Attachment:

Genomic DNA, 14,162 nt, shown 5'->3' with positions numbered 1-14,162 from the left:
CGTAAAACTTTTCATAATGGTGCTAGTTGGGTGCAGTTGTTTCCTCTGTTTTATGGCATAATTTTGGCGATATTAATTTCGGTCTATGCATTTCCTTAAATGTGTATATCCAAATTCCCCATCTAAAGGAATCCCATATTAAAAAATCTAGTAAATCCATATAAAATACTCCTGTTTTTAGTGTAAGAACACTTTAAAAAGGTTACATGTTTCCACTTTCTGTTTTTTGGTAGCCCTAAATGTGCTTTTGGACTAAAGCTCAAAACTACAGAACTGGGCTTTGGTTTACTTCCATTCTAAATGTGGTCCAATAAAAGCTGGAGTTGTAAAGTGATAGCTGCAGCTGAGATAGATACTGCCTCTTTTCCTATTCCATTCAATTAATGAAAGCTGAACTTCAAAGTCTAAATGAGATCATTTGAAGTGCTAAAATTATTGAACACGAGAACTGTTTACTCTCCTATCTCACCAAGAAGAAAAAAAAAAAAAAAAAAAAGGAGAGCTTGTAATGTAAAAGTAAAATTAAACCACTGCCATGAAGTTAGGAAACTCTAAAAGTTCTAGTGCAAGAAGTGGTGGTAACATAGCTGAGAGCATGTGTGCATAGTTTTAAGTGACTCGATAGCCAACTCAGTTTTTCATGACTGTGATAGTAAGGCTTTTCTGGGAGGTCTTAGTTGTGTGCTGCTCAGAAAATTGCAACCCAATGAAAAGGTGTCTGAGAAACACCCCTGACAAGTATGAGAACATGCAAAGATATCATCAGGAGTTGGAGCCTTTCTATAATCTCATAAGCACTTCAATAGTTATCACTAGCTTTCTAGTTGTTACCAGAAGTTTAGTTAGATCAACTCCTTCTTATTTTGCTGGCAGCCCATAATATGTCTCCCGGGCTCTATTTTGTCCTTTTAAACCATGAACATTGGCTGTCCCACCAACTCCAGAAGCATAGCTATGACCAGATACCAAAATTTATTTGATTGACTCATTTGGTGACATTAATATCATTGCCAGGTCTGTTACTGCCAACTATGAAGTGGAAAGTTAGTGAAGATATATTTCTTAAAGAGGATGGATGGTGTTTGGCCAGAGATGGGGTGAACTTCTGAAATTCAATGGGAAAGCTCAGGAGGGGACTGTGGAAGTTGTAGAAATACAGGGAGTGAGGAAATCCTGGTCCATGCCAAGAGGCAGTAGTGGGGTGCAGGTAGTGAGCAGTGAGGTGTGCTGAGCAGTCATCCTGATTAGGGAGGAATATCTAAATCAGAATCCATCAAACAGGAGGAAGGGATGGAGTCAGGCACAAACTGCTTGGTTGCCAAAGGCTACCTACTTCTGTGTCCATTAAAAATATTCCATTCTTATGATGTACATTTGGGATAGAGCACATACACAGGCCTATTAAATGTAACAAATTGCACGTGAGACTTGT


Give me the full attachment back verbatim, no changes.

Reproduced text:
Genomic DNA, 14,162 nt, shown 5'->3' with positions numbered 1-14,162 from the left:
CGTAAAACTTTTCATAATGGTGCTAGTTGGGTGCAGTTGTTTCCTCTGTTTTATGGCATAATTTTGGCGATATTAATTTCGGTCTATGCATTTCCTTAAATGTGTATATCCAAATTCCCCATCTAAAGGAATCCCATATTAAAAAATCTAGTAAATCCATATAAAATACTCCTGTTTTTAGTGTAAGAACACTTTAAAAAGGTTACATGTTTCCACTTTCTGTTTTTTGGTAGCCCTAAATGTGCTTTTGGACTAAAGCTCAAAACTACAGAACTGGGCTTTGGTTTACTTCCATTCTAAATGTGGTCCAATAAAAGCTGGAGTTGTAAAGTGATAGCTGCAGCTGAGATAGATACTGCCTCTTTTCCTATTCCATTCAATTAATGAAAGCTGAACTTCAAAGTCTAAATGAGATCATTTGAAGTGCTAAAATTATTGAACACGAGAACTGTTTACTCTCCTATCTCACCAAGAAGAAAAAAAAAAAAAAAAAAAAGGAGAGCTTGTAATGTAAAAGTAAAATTAAACCACTGCCATGAAGTTAGGAAACTCTAAAAGTTCTAGTGCAAGAAGTGGTGGTAACATAGCTGAGAGCATGTGTGCATAGTTTTAAGTGACTCGATAGCCAACTCAGTTTTTCATGACTGTGATAGTAAGGCTTTTCTGGGAGGTCTTAGTTGTGTGCTGCTCAGAAAATTGCAACCCAATGAAAAGGTGTCTGAGAAACACCCCTGACAAGTATGAGAACATGCAAAGATATCATCAGGAGTTGGAGCCTTTCTATAATCTCATAAGCACTTCAATAGTTATCACTAGCTTTCTAGTTGTTACCAGAAGTTTAGTTAGATCAACTCCTTCTTATTTTGCTGGCAGCCCATAATATGTCTCCCGGGCTCTATTTTGTCCTTTTAAACCATGAACATTGGCTGTCCCACCAACTCCAGAAGCATAGCTATGACCAGATACCAAAATTTATTTGATTGACTCATTTGGTGACATTAATATCATTGCCAGGTCTGTTACTGCCAACTATGAAGTGGAAAGTTAGTGAAGATATATTTCTTAAAGAGGATGGATGGTGTTTGGCCAGAGATGGGGTGAACTTCTGAAATTCAATGGGAAAGCTCAGGAGGGGACTGTGGAAGTTGTAGAAATACAGGGAGTGAGGAAATCCTGGTCCATGCCAAGAGGCAGTAGTGGGGTGCAGGTAGTGAGCAGTGAGGTGTGCTGAGCAGTCATCCTGATTAGGGAGGAATATCTAAATCAGAATCCATCAAACAGGAGGAAGGGATGGAGTCAGGCACAAACTGCTTGGTTGCCAAAGGCTACCTACTTCTGTGTCCATTAAAAATATTCCATTCTTATGATGTACATTTGGGATAGAGCACATACACAGGCCTATTAAATGTAACAAATTGCACGTGAGACTTGT